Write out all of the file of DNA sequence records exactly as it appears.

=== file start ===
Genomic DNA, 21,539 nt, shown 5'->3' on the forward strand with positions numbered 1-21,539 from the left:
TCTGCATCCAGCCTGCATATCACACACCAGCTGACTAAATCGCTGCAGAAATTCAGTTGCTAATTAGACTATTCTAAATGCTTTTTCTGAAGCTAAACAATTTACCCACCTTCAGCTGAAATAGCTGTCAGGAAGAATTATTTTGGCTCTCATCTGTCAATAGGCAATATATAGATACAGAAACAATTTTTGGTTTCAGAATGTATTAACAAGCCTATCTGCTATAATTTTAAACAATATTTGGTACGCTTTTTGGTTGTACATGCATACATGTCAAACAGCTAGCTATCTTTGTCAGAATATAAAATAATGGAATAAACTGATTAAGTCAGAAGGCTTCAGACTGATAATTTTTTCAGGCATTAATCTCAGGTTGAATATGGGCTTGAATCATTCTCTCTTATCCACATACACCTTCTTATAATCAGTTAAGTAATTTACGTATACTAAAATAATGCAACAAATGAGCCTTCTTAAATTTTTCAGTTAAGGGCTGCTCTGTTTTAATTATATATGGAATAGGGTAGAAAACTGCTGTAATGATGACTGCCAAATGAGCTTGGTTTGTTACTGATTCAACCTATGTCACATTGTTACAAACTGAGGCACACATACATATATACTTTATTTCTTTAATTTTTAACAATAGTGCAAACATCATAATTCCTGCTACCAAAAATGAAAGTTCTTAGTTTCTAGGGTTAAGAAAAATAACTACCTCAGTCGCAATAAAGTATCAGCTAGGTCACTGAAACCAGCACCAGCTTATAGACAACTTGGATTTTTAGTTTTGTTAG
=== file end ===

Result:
Genomic DNA, 21,539 nt, shown 5'->3' on the forward strand with positions numbered 1-21,539 from the left:
TCTGCATCCAGCCTGCATATCACACACCAGCTGACTAAATCGCTGCAGAAATTCAGTTGCTAATTAGACTATTCTAAATGCTTTTTCTGAAGCTAAACAATTTACCCACCTTCAGCTGAAATAGCTGTCAGGAAGAATTATTTTGGCTCTCATCTGTCAATAGGCAATATATAGATACAGAAACAATTTTTGGTTTCAGAATGTATTAACAAGCCTATCTGCTATAATTTTAAACAATATTTGGTACGCTTTTTGGTTGTACATGCATACATGTCAAACAGCTAGCTATCTTTGTCAGAATATAAAATAATGGAATAAACTGATTAAGTCAGAAGGCTTCAGACTGATAATTTTTTCAGGCATTAATCTCAGGTTGAATATGGGCTTGAATCATTCTCTCTTATCCACATACACCTTCTTATAATCAGTTAAGTAATTTACGTATACTAAAATAATGCAACAAATGAGCCTTCTTAAATTTTTCAGTTAAGGGCTGCTCTGTTTTAATTATATATGGAATAGGGTAGAAAACTGCTGTAATGATGACTGCCAAATGAGCTTGGTTTGTTACTGATTCAACCTATGTCACATTGTTACAAACTGAGGCACACATACATATATACTTTATTTCTTTAATTTTTAACAATAGTGCAAACATCATAATTCCTGCTACCAAAAATGAAAGTTCTTAGTTTCTAGGGTTAAGAAAAATAACTACCTCAGTCGCAATAAAGTATCAGCTAGGTCACTGAAACCAGCACCAGCTTATAGACAACTTGGATTTTTAGTTTTGTTAG